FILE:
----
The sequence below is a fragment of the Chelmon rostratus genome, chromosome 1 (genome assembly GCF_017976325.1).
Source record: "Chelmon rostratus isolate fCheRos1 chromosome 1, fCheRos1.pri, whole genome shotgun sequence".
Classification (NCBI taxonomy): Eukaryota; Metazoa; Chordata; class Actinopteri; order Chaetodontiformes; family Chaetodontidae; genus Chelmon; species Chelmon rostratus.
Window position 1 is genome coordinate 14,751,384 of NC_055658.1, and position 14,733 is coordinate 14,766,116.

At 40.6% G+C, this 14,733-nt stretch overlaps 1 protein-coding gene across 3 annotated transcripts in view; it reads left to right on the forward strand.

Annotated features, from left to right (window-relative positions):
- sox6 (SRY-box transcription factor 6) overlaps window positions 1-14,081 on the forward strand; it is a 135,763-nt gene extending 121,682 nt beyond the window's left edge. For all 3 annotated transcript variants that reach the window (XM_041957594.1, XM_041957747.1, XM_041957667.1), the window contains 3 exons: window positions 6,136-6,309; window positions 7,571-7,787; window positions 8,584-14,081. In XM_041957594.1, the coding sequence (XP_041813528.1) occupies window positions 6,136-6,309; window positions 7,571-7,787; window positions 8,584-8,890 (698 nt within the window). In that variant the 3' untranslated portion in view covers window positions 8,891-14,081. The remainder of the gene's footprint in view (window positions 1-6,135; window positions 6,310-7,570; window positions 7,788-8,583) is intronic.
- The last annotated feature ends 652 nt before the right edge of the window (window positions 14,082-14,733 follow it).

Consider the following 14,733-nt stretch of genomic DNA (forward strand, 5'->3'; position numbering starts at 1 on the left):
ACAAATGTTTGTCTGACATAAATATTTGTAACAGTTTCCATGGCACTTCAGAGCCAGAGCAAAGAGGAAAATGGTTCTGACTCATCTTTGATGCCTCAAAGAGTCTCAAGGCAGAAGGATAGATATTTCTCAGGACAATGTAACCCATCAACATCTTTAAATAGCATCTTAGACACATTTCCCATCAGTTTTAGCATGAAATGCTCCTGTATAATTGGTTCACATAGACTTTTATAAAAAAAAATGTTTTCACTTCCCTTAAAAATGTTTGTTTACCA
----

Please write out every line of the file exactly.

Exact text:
The sequence below is a fragment of the Chelmon rostratus genome, chromosome 1 (genome assembly GCF_017976325.1).
Source record: "Chelmon rostratus isolate fCheRos1 chromosome 1, fCheRos1.pri, whole genome shotgun sequence".
Classification (NCBI taxonomy): Eukaryota; Metazoa; Chordata; class Actinopteri; order Chaetodontiformes; family Chaetodontidae; genus Chelmon; species Chelmon rostratus.
Window position 1 is genome coordinate 14,751,384 of NC_055658.1, and position 14,733 is coordinate 14,766,116.

At 40.6% G+C, this 14,733-nt stretch overlaps 1 protein-coding gene across 3 annotated transcripts in view; it reads left to right on the forward strand.

Annotated features, from left to right (window-relative positions):
- sox6 (SRY-box transcription factor 6) overlaps window positions 1-14,081 on the forward strand; it is a 135,763-nt gene extending 121,682 nt beyond the window's left edge. For all 3 annotated transcript variants that reach the window (XM_041957594.1, XM_041957747.1, XM_041957667.1), the window contains 3 exons: window positions 6,136-6,309; window positions 7,571-7,787; window positions 8,584-14,081. In XM_041957594.1, the coding sequence (XP_041813528.1) occupies window positions 6,136-6,309; window positions 7,571-7,787; window positions 8,584-8,890 (698 nt within the window). In that variant the 3' untranslated portion in view covers window positions 8,891-14,081. The remainder of the gene's footprint in view (window positions 1-6,135; window positions 6,310-7,570; window positions 7,788-8,583) is intronic.
- The last annotated feature ends 652 nt before the right edge of the window (window positions 14,082-14,733 follow it).

Consider the following 14,733-nt stretch of genomic DNA (forward strand, 5'->3'; position numbering starts at 1 on the left):
ACAAATGTTTGTCTGACATAAATATTTGTAACAGTTTCCATGGCACTTCAGAGCCAGAGCAAAGAGGAAAATGGTTCTGACTCATCTTTGATGCCTCAAAGAGTCTCAAGGCAGAAGGATAGATATTTCTCAGGACAATGTAACCCATCAACATCTTTAAATAGCATCTTAGACACATTTCCCATCAGTTTTAGCATGAAATGCTCCTGTATAATTGGTTCACATAGACTTTTATAAAAAAAAATGTTTTCACTTCCCTTAAAAATGTTTGTTTACCA